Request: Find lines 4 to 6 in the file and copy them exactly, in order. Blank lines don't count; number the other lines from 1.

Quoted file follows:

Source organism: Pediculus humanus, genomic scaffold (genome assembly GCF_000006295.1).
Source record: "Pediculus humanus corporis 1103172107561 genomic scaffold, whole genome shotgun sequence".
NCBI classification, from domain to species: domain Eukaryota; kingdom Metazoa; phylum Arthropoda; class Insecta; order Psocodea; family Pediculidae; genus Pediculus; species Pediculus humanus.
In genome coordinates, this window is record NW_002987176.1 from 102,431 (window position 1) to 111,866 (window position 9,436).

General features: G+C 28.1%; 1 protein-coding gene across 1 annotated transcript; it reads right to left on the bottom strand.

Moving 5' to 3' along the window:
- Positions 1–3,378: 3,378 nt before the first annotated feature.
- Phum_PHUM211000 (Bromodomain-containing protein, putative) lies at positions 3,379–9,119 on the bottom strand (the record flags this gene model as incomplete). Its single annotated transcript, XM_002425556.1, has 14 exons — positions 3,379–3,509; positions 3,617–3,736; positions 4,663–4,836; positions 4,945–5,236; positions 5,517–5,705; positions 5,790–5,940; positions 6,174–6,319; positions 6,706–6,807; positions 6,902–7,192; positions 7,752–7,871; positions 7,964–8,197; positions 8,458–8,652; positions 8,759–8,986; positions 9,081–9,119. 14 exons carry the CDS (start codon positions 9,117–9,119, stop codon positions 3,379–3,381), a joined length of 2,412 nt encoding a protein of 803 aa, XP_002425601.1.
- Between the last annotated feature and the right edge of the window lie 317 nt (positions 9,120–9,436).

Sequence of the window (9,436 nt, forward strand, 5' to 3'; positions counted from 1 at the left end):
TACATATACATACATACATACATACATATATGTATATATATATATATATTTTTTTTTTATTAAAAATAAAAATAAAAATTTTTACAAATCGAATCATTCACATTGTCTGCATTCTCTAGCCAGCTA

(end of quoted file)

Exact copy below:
In genome coordinates, this window is record NW_002987176.1 from 102,431 (window position 1) to 111,866 (window position 9,436).

General features: G+C 28.1%; 1 protein-coding gene across 1 annotated transcript; it reads right to left on the bottom strand.

Moving 5' to 3' along the window: